Full time employment: Posting here.
 
Join Date: Sep 2007
Posts: 718
You are not paying off your mortgage, you are paying down your mortgage. I wouldn't do that, from a risk and liquidity standpoint.

If you want to pay your mortgage off early, put the extra money into a separate account (savings, bonds, stocks, whatever) until that account has enough money to pay off the mortgage completely. Until then, keep the money out of the house.

If all you have is $150K, then you'll have only $28K cash if you pay off the mortgage. It's pretty risky to have the majority of your net worth in one piece of real-estate. Also, if you suddenly need a chunk of cash -- like my Uncle did when he had emergency quintuple heart bypass surgery -- you don't have it when you need it.

I would refi the house to a new 30 year fixed at about 3.75% and keep your cash. Nothing says "Apply for a job as Walmart greeter" like having a free-and-clear house but no cash in the bank.
__________________
rayvt is offline   Reply With Quote
Old 09-10-2012, 06:51 AM   #5
Moderator
Walt34's Avatar
 
Join Date: Dec 2007
Location: Eastern WV Panhandle
Posts: 16,544
Quote:
Originally Posted by rayvt View Post
Nothing says "Apply for a job as Walmart greeter" like having a free-and-clear house but no cash in the bank.
Even that lofty aspiration is fading away as Walmart does away with greeters.

I guess there's still midnight shift 7-11 clerk.
__________________
I heard the call to do nothing. So I answered it.
Walt34 is offline   Reply With Quote
Old 09-10-2012, 07:03 AM   #6
Give me a museum and I'll fill it. (Picasso)
Give me a forum ...
pb4uski's Avatar
 
Join Date: Nov 2010
Location: Vermont & Sarasota, FL
Posts: 16,450
It is hard to say what you should do without knowing the rest of your financial situation.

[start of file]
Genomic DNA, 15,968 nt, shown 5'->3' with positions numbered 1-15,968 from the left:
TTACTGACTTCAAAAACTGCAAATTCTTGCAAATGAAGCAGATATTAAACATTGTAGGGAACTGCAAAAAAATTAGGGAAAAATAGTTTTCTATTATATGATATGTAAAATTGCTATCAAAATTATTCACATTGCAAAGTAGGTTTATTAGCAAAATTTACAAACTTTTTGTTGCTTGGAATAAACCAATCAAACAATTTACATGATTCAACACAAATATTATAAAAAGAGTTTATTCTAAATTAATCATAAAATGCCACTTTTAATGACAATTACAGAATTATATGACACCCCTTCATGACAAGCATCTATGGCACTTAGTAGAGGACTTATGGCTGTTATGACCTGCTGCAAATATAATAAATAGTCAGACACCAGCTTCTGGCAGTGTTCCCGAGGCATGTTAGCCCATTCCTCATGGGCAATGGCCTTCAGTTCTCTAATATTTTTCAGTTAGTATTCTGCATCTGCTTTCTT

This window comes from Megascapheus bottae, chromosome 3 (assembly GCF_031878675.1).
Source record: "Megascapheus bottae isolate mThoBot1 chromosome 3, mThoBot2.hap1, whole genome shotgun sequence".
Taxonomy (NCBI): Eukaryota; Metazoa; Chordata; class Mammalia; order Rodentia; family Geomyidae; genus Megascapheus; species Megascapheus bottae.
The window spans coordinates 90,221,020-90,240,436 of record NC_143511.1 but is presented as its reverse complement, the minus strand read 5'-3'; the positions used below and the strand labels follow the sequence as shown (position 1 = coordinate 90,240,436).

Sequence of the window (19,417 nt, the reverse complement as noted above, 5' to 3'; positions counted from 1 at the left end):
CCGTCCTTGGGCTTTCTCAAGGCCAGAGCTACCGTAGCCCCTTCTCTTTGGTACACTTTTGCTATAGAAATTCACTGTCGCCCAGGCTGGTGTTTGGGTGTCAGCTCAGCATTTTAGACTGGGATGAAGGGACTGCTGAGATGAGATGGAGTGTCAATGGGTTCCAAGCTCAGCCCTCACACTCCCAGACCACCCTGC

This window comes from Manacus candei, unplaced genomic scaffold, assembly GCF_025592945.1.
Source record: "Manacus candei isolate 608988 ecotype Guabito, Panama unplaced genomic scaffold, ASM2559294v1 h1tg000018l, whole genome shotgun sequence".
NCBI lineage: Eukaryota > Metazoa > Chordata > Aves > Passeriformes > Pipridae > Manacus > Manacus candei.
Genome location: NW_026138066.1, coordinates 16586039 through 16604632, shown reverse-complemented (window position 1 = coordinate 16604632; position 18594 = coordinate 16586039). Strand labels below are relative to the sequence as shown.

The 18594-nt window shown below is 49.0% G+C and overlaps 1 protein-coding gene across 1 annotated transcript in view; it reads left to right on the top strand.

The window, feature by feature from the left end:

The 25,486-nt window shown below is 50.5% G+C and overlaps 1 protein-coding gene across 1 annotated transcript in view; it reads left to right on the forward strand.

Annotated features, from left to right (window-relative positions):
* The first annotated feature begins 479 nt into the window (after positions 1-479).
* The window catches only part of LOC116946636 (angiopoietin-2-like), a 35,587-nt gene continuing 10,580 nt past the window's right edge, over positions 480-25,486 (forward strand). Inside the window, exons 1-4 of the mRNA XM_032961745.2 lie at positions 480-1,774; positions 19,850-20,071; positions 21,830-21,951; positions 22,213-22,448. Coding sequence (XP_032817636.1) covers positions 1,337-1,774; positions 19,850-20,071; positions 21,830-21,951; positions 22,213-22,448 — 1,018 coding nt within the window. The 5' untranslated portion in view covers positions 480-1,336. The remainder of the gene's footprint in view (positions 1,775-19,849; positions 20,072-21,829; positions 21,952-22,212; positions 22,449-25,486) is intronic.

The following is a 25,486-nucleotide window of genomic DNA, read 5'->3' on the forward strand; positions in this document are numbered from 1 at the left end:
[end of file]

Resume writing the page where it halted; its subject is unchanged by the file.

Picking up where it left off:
But, 4.87% is pretty high. To me, it depends on what the $150k is invested in and what it is earning and whether your are working or retired, if you are working how stable your job is, your personal risk appetite, etc.

If your risk appetite or investment return is low and $28k would be a sufficient emergency fund for you then pay off might make sense. Otherwise you could refi into a 15 year mortgage at probably less than 3% and as long as your $150k of investments earn more than 3% over the next 15 years you would come out ahead, but recognize that if your investments earn less than 3% then you will come out behind (assumes that interest income is taxable and interest paid is tax deductible - YMMV).

As for me, I am accepting of risk and believe my investments will earn more than my 3.375% mortgage interest rate in the long run so I refi'd earlier this year and sleep well at night knowing that if I wanted to or needed to I could pay off my mortgage anytime I wish to and that my mortgage is only about 10% of my nestegg.
__________________
pb4uski is online now   Reply With Quote
Old 09-10-2012, 07:34 AM   #7
Full time employment: Posting here.
EvrClrx311's Avatar
 
Join Date: Feb 2012
Posts: 524